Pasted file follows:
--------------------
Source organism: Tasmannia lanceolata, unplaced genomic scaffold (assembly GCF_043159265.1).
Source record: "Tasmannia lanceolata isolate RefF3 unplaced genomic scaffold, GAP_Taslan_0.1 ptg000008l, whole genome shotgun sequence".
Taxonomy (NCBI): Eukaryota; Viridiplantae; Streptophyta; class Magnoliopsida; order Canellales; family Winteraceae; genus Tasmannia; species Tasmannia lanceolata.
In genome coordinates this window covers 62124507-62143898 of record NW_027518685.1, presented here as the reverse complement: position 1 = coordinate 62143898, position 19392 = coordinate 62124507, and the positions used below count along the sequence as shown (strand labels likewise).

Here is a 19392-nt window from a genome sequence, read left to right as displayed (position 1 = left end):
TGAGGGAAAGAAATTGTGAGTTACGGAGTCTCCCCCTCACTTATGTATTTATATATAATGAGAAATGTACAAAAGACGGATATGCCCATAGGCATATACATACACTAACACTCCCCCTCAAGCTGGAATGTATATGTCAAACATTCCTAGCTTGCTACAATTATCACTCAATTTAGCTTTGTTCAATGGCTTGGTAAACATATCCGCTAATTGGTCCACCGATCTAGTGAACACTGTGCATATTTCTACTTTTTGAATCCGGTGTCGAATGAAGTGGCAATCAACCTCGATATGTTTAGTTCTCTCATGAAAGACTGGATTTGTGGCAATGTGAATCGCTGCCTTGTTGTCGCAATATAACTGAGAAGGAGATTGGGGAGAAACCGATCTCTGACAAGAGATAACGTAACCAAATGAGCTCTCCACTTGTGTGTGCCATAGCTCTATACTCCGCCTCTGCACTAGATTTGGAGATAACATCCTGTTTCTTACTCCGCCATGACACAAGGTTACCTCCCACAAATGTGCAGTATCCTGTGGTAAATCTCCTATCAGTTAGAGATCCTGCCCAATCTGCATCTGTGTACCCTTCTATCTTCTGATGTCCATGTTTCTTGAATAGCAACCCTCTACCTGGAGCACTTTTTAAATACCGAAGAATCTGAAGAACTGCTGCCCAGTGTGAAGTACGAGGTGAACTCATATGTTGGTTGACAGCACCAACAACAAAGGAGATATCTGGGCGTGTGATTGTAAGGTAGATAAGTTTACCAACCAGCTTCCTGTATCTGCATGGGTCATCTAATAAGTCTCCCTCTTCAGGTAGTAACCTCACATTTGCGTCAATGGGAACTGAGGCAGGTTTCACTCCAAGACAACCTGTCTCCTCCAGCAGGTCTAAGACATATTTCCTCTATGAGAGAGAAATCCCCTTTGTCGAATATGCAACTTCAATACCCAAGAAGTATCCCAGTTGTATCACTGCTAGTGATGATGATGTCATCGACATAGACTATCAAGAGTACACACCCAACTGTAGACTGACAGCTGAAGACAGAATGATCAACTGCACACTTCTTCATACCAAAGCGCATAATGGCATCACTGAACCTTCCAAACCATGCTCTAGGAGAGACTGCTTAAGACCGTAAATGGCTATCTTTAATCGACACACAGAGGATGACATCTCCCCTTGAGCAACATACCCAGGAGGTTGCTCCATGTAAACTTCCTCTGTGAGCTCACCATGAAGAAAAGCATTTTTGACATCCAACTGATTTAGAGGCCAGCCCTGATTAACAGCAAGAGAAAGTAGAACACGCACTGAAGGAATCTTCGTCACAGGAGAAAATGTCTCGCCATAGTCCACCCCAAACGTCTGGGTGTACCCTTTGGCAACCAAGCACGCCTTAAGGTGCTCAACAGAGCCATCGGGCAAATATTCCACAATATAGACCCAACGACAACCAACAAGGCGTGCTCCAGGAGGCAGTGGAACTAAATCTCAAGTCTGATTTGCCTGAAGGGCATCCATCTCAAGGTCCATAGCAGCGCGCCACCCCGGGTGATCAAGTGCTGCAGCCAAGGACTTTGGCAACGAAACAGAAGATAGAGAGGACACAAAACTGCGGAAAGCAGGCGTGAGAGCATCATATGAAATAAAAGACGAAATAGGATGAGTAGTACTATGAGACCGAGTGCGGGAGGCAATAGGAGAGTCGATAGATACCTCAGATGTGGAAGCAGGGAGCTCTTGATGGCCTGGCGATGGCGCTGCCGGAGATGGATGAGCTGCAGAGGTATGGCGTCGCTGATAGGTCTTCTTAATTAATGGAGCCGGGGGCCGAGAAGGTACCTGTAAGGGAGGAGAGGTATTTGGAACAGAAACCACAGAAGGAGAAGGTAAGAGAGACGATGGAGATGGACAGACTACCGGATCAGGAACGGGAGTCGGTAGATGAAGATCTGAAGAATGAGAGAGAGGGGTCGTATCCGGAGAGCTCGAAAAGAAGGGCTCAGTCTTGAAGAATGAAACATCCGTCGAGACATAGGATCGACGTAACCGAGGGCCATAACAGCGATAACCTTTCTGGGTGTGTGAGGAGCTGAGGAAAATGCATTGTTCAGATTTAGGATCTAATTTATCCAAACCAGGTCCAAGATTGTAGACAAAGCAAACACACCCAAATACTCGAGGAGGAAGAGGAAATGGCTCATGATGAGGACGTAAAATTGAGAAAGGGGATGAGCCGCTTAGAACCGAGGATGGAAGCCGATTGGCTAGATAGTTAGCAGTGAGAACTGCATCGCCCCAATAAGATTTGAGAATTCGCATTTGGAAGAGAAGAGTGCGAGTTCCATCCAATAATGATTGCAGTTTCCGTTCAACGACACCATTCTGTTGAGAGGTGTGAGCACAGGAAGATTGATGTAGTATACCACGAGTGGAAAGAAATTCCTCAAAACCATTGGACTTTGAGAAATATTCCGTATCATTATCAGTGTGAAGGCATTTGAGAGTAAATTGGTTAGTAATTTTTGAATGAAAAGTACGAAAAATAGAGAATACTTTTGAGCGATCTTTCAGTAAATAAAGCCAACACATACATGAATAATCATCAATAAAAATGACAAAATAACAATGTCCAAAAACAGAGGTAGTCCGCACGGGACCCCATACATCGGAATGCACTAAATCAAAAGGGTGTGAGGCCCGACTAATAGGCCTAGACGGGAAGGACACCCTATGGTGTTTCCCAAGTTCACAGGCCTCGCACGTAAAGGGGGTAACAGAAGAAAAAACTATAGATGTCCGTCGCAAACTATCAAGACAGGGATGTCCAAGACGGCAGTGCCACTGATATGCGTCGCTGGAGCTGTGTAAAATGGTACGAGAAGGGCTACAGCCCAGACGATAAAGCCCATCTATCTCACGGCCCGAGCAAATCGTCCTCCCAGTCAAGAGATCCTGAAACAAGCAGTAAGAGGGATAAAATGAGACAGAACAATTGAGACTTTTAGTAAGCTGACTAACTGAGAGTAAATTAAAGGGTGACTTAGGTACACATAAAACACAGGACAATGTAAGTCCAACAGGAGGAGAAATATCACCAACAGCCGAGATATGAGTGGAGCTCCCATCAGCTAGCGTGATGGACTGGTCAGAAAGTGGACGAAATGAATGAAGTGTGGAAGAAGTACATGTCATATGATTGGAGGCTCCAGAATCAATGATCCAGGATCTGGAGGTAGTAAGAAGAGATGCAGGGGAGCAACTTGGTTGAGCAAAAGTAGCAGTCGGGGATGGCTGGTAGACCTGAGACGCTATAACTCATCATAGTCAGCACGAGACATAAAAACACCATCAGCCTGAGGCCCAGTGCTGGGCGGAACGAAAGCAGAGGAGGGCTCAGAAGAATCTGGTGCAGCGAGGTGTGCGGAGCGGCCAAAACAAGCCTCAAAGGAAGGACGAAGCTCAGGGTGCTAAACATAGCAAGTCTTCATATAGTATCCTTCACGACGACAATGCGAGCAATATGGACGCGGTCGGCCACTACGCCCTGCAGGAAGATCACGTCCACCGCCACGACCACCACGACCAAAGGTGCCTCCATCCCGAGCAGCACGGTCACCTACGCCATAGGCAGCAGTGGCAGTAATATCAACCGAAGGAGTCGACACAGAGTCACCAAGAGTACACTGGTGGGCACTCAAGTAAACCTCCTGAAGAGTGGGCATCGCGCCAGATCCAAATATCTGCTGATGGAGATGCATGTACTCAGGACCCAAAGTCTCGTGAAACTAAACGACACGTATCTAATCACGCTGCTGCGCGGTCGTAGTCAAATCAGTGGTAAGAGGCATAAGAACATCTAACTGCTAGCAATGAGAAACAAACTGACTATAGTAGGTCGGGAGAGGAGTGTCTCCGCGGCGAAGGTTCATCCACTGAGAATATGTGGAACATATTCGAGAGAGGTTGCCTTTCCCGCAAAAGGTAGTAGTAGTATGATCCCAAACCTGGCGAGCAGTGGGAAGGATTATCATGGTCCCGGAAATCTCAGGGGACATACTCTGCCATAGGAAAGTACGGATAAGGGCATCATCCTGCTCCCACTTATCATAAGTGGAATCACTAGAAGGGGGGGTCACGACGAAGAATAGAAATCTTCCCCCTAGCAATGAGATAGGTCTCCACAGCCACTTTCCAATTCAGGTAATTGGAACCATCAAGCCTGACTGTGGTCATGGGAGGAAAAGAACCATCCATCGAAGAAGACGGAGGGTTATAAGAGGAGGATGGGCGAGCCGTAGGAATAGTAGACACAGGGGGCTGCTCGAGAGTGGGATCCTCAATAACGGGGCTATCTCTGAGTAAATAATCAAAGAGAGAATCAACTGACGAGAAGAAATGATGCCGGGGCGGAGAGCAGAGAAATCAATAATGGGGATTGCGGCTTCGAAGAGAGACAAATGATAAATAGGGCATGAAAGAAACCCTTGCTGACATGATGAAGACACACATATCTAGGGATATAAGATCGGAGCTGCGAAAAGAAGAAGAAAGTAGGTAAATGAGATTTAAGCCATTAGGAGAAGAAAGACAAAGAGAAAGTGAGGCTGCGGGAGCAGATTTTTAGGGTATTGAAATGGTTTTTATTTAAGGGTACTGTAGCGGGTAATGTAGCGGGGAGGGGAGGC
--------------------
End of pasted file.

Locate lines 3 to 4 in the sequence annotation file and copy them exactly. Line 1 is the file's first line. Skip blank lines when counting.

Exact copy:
Taxonomy (NCBI): Eukaryota; Viridiplantae; Streptophyta; class Magnoliopsida; order Canellales; family Winteraceae; genus Tasmannia; species Tasmannia lanceolata.
In genome coordinates this window covers 62124507-62143898 of record NW_027518685.1, presented here as the reverse complement: position 1 = coordinate 62143898, position 19392 = coordinate 62124507, and the positions used below count along the sequence as shown (strand labels likewise).